The man next to me turned in his seat and loudly spoke to his wife across the aisle and back a row.
"Do you have a book?" he asked. "If someone sits next to me, they should talk to me."
He reached across the aisle and tucked the Stephen King book in the pocket on the back of the seat in front of him.
Inwardly, I sighed. I had picked out my window seat about 5 minutes earlier.
This gentleman had only just seated himself next to me, and I had been looking at a magazine. The man in the aisle seat was occupied with something, too.
I am almost compulsive about how I spend my time. I had reading material and stationery and tracts in my bag, ready for a 7-hour flight.
I was planning to strike up a conversation, but I guess I offended him by not conversing with him immediately.
I closed my magazine and introduced myself.
Ted was returning home to Paradise, California. That's a great way to lead into the gospel, I thought, but I did not say anything yet.
We talked for an hour about various things when he asked why I was traveling to Phoenix.
The plane was full because many of the passengers were going to the Super Bowl, but I was going to meet my husband in Phoenix in order to visit some ministry partners. I explained a bit about Cru.
"I don't talk about religion," Ted stated when I tried to talk to him about Jesus. "I am satisfied with my relationship with God."
I tried gently to show him a verse and give him an evangelistic tract.
He refused and then asked me again to not talk about spiritual things.
The rest of the flight we had a bit of conversation, but Ted turned his attention to chatting with the other passenger.
I was reluctant to turn my full attention to a book I had with me, so I kept myself available to chat a little more with him if possible.
Ted is an avid reader, so a short while later, I recommended a book to him, The Last Jihad by Joel C. Rosenberg.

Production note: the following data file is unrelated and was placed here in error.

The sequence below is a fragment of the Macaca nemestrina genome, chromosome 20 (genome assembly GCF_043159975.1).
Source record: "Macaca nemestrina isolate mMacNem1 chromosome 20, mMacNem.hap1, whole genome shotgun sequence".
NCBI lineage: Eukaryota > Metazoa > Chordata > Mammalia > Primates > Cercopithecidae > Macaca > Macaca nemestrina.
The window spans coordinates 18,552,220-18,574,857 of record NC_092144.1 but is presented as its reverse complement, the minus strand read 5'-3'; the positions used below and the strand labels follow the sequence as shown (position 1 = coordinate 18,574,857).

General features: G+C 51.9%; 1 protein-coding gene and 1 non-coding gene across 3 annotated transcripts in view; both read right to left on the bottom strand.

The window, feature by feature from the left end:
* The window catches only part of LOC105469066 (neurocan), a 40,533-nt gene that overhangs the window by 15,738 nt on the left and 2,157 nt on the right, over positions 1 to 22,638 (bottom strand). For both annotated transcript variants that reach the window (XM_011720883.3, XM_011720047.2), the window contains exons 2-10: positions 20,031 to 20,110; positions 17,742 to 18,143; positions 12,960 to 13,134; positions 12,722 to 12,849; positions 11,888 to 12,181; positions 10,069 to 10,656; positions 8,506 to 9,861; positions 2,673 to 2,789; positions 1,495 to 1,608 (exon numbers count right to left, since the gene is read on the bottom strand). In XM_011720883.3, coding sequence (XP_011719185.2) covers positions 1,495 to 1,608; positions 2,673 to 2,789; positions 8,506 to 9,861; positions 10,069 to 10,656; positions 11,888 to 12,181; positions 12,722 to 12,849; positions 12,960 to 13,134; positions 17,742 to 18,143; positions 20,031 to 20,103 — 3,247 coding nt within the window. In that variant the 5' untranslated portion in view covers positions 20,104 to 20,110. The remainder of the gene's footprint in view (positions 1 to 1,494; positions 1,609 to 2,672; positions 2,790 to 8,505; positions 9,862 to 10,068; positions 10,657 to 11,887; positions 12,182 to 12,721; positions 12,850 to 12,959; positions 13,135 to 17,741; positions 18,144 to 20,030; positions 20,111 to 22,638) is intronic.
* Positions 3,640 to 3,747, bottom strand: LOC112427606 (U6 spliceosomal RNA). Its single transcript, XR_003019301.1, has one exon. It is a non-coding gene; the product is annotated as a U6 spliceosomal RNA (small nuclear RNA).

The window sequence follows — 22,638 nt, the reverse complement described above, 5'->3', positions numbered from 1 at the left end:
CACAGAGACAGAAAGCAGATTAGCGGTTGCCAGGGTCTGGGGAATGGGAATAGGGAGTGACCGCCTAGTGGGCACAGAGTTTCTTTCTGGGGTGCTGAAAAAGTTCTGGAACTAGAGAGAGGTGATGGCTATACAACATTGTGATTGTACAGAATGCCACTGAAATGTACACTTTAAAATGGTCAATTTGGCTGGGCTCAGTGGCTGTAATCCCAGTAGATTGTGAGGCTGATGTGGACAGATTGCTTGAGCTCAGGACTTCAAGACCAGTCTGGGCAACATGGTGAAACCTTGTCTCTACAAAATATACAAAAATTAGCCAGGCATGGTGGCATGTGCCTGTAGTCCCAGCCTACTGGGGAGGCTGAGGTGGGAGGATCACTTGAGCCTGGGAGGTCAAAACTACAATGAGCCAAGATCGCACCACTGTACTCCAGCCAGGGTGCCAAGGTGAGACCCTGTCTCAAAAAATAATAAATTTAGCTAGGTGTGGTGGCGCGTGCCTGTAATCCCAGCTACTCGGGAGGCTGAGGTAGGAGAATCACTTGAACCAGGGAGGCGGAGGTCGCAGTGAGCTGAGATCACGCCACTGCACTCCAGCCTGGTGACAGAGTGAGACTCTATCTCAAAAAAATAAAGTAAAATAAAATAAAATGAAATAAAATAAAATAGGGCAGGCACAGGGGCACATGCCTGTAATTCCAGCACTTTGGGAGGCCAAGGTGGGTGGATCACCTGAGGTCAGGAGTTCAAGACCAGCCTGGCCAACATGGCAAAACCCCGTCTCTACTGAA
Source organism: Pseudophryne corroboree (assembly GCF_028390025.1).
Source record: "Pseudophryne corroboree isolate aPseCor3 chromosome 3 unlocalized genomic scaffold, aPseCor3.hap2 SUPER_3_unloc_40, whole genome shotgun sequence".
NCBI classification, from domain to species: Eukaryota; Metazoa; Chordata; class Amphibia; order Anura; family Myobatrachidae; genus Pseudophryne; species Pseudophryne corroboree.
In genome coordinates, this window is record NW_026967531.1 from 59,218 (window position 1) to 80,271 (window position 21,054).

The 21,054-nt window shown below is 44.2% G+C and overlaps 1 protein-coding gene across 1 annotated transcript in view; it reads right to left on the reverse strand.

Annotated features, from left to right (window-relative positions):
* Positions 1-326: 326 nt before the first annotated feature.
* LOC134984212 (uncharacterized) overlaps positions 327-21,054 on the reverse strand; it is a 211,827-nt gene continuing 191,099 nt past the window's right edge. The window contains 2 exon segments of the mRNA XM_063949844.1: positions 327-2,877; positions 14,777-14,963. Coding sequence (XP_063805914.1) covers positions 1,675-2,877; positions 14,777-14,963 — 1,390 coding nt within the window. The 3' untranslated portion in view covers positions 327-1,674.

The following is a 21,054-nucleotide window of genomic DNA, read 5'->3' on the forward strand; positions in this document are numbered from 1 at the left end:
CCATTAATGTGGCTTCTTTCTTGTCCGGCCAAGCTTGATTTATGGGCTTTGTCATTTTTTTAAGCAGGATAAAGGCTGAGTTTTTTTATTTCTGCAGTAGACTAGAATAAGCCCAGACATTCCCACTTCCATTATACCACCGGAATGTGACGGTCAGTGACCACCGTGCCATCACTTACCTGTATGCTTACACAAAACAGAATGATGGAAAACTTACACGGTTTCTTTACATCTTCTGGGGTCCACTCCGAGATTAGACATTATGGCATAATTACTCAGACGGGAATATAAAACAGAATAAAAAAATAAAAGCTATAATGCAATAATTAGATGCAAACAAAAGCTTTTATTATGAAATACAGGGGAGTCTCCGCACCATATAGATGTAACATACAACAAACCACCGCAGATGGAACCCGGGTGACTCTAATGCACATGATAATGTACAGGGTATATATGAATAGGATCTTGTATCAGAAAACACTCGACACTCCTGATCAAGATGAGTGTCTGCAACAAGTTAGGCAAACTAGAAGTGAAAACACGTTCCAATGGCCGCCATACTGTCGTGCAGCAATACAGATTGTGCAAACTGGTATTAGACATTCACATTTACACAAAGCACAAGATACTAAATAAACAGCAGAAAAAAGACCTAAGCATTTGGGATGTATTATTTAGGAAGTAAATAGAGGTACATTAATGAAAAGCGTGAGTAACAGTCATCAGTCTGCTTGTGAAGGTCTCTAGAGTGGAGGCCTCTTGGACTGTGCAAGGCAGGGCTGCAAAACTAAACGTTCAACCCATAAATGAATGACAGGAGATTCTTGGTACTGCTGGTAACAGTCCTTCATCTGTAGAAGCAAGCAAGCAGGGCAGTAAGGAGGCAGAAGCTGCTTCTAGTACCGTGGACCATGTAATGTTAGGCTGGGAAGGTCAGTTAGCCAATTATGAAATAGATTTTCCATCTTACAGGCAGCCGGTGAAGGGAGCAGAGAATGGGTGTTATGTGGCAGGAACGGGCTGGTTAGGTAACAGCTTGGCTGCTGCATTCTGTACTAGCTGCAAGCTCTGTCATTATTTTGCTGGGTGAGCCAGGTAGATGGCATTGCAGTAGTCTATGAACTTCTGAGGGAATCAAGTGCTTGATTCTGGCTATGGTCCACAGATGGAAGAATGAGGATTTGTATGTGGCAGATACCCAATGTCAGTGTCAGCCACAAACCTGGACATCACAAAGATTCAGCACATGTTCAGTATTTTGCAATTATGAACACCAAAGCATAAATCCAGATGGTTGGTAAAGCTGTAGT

He had heard of it. This book is the first in a series which combines biblical prophecies and current events.
As the reader goes further into the series, the author presents the gospel.
I could have felt frustrated that I did not get anything done that I had brought on the plane or that Ted did not want to hear the Gospel and lost interest in talking after he found out I was a missionary.
Also, in hindsight, I could have offered to give his wife my seat (although that might have been a bit messy with how crowded the plane was), so I could then have an opportunity to try to talk with someone else on the other side of the plane about Jesus.
I decided this morning, though, that God is sovereign. He wanted me there to be like Christ even if I could not say much as a Christian.
He wanted me to suggest a novel for Ted to read as the only little bit of witness I could do.
I was where I needed to be, doing what I needed to do with the person God placed next to me.
The American church is sorely lacking in its ability to equip believers intellectually for the battle this world is currently waging.
We turn to the internet for our ordinary, mundane, and sometimes embarrassing questions. But we also look to this infinite store of knowledge for answers to life's most complex moral, intellectual, and spiritual quandaries.
Understanding the value of community to know others and share your love of Jesus doesn’t just happen – it takes intention.
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